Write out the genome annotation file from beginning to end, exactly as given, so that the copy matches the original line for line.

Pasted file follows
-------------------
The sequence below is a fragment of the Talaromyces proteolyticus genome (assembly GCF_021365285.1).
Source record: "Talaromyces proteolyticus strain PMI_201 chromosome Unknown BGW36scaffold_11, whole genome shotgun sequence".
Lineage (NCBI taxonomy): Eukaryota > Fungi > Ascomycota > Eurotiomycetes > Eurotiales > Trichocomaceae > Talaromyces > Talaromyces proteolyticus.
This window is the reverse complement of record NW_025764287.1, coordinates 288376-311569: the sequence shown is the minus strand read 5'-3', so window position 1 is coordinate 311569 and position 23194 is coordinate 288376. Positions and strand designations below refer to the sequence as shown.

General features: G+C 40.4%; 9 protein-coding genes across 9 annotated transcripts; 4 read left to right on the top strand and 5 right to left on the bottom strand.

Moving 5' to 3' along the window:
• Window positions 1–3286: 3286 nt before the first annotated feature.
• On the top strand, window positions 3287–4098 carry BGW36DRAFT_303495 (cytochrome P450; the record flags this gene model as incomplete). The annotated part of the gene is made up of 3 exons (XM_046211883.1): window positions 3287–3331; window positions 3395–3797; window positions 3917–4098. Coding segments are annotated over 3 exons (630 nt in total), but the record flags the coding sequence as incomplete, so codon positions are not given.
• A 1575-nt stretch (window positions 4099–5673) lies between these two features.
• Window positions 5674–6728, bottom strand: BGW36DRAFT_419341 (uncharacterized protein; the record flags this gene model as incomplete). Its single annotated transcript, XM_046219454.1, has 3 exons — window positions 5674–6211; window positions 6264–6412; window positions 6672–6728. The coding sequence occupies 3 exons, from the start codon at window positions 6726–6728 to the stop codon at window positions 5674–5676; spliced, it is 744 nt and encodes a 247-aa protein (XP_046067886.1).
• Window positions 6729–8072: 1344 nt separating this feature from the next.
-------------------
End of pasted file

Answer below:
The sequence below is a fragment of the Talaromyces proteolyticus genome (assembly GCF_021365285.1).
Source record: "Talaromyces proteolyticus strain PMI_201 chromosome Unknown BGW36scaffold_11, whole genome shotgun sequence".
Lineage (NCBI taxonomy): Eukaryota > Fungi > Ascomycota > Eurotiomycetes > Eurotiales > Trichocomaceae > Talaromyces > Talaromyces proteolyticus.
This window is the reverse complement of record NW_025764287.1, coordinates 288376-311569: the sequence shown is the minus strand read 5'-3', so window position 1 is coordinate 311569 and position 23194 is coordinate 288376. Positions and strand designations below refer to the sequence as shown.

General features: G+C 40.4%; 9 protein-coding genes across 9 annotated transcripts; 4 read left to right on the top strand and 5 right to left on the bottom strand.

Moving 5' to 3' along the window:
• Window positions 1–3286: 3286 nt before the first annotated feature.
• On the top strand, window positions 3287–4098 carry BGW36DRAFT_303495 (cytochrome P450; the record flags this gene model as incomplete). The annotated part of the gene is made up of 3 exons (XM_046211883.1): window positions 3287–3331; window positions 3395–3797; window positions 3917–4098. Coding segments are annotated over 3 exons (630 nt in total), but the record flags the coding sequence as incomplete, so codon positions are not given.
• A 1575-nt stretch (window positions 4099–5673) lies between these two features.
• Window positions 5674–6728, bottom strand: BGW36DRAFT_419341 (uncharacterized protein; the record flags this gene model as incomplete). Its single annotated transcript, XM_046219454.1, has 3 exons — window positions 5674–6211; window positions 6264–6412; window positions 6672–6728. The coding sequence occupies 3 exons, from the start codon at window positions 6726–6728 to the stop codon at window positions 5674–5676; spliced, it is 744 nt and encodes a 247-aa protein (XP_046067886.1).
• Window positions 6729–8072: 1344 nt separating this feature from the next.